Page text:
Lincoln To Drop Its "MK" Naming Scheme
Following the reveal of the gorgeous Continental concept at the New York Auto Show, representatives from Ford have hinted that the end could be nigh for the “MK” naming scheme. A production version of the concept Continental could bear the classic name when it arrives to replace the aging and unimpressive MKS at some point in the future.
On one hand, I’m glad to hear it. On the other, I’m unimpressed, because really, it took Lincoln this long to figure it out? It’s been eight years since the Zephyr became the MKZ in what was clearly a bald-faced attempt to cash in on Cadillac’s formula for success.
Continue reading to learn more about Lincoln’s future naming scheme.
Why it matters
The trouble is, Cadillac had been cultivating its shift in direction and style for almost a decade in 2007. Both Cadillac and Lincoln entered the new millennium with serious image problems, but while Cadillac dug deep to reinvent itself and create new, cohesive designs and direction, Lincoln seemed to just keep cruising along with a stable of badge-engineered Fords. As the luxury market changed dramatically in 2004-2008, Lincoln offered no real shift in direction, and certainly not a coherent mission, in spite of Ford’s “The Way Forward” plan that was intended to reinvent the brand starting in 2005.
In the end, all “The Way Forward” did was to let the cool LS sedan die of corporate ADHD-inflicted neglect, put the writing on the wall for the iconic but aging Town Car, and usher in the stupid and inconsistent MK naming convention. By the time the switch to alphanumerics happened, it wasn’t a radical rethinking of a classic American brand. This was a “me-too” gesture aimed at jumping on Cadillac’s rapidly accelerating bandwagon. Not classy, Lincoln. Not classy at all.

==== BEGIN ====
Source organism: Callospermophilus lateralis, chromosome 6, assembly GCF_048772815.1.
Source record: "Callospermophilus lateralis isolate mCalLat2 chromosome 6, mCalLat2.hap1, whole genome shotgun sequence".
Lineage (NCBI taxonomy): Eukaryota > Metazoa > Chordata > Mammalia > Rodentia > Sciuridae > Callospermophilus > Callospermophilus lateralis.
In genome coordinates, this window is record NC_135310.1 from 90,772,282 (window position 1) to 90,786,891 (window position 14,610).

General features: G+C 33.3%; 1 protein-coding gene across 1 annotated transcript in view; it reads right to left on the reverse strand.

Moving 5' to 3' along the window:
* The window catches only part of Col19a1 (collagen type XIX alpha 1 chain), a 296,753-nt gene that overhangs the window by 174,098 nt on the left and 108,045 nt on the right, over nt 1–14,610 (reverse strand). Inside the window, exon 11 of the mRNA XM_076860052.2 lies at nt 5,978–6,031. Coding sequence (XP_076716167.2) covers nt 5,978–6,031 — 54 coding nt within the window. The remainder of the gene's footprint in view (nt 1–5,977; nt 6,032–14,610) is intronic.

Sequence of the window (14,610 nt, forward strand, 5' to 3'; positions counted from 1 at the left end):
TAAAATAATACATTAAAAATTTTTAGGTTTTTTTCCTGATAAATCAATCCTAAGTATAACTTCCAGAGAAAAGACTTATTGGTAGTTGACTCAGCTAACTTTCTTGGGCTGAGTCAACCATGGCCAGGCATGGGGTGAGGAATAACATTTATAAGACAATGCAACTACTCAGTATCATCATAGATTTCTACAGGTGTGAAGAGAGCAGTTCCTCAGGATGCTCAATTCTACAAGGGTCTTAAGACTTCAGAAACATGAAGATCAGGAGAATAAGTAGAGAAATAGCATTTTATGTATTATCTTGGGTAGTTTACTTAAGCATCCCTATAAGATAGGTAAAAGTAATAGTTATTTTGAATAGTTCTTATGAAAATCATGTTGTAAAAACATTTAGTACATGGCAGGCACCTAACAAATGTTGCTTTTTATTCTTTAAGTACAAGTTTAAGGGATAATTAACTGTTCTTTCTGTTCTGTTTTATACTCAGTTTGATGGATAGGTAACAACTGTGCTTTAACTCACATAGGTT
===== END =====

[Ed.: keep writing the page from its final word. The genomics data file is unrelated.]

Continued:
While it’s true that every luxury brand is measured very strictly in competition with the others, it is the height of gauche to be seen trying to actively imitate the folks next door. Doing your own thing and doing it well is the very heart of luxury. So what if all of the other premium brands were sporting flashy incomprehensible strings of digits and letters? I had high hopes that Lincoln’s “Way Forward” would come with some upper-crust attitude — that Lincoln would point to Rolls Royce and Bentley and say, “But the kings of this class still have names.”
But it didn’t. I was ever so disappointed. Lincoln’s products continued to be me-too Fords, and now its names were me-too responses to Cadillac’s.
And things got worse before they got better. The MKS was a faceless technobarge with lots of equipment but no personality. The MKX, a crossover aimed at the Lexus RX, hit the mark but wasn’t distinct enough from the Ford Edge to be memorable (and then the Cadillac SRX got a re-think and hit it out of the park). The MKT landed in a place in the market that Mercedes’ slow-selling R-Class and the first-generation Cadillac SRX had just vacated — and looked less interesting than the Ford Flex that it was based on. (To be fair, I kind of like the MKT, but it answered a bunch of questions that not too many people were asking. Also, I like hearses, so my taste can be decidedly fringe-y.) All this time the quality and driveability of Lincolns was improving, but the image left a lot to be desired.
Finally, we’ve got the latest MKZ and the new MKC, both of which evince steps in the right direction. Lincoln’s got a unique look and a style that sets it apart, hopefully with more product in the pipeline to back this up. Now is definitely the right time to ditch that stupid naming scheme. Sure, it should have never been adopted in the first place, but let’s work with that, too. The brand has had a few years to wear a corporate crown of shame; now that it’s been working out behind the scenes, it’s time to cast it off and come back sleeker and brighter and more powerful than ever.
If Lincoln can follow up a reborn Continental with effective renaming strategies (hint: this means not giving classic names to inappropriate vehicles, like Mercury did when it slapped a “Monterey” badge on its forgettable minivan), we could have a new era of Premieres, Zephyrs and maybe even Capris. I think that I’m not the only gearhead who’d like that. The Continental Concept is the first Lincoln dream car in years that I’ve hoped to see on the road. It’ll be even better if it hits the road with a proper classic badge.
Source: Automotive News